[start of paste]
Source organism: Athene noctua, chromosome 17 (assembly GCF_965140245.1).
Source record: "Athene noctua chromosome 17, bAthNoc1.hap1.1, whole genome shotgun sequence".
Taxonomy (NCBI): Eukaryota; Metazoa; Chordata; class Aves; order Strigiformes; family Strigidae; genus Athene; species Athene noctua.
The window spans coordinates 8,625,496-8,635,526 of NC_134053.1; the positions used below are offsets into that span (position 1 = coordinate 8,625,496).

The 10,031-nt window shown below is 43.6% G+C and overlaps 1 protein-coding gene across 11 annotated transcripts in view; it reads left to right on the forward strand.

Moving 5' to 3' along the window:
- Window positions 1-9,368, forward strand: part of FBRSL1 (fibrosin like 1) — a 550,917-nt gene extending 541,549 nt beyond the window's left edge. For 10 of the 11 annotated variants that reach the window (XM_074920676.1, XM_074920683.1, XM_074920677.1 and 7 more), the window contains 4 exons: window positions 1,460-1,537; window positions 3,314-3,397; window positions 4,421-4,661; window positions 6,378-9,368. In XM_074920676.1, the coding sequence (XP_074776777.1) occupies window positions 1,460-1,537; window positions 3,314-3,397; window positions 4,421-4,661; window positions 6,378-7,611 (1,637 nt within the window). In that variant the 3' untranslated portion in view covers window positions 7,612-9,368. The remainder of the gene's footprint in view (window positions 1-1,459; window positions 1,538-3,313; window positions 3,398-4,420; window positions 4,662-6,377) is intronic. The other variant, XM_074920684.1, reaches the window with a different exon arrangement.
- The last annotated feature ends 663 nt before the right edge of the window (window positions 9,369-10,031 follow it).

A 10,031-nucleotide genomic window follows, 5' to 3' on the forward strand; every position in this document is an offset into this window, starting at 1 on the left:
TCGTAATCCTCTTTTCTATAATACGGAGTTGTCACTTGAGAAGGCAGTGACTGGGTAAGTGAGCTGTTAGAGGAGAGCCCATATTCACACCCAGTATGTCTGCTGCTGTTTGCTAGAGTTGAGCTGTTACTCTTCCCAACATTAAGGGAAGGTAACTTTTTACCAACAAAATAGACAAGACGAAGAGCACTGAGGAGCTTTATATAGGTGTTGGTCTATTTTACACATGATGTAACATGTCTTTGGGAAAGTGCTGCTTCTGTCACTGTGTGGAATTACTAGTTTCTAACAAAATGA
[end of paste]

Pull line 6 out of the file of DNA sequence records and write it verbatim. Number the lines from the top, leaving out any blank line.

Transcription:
Moving 5' to 3' along the window: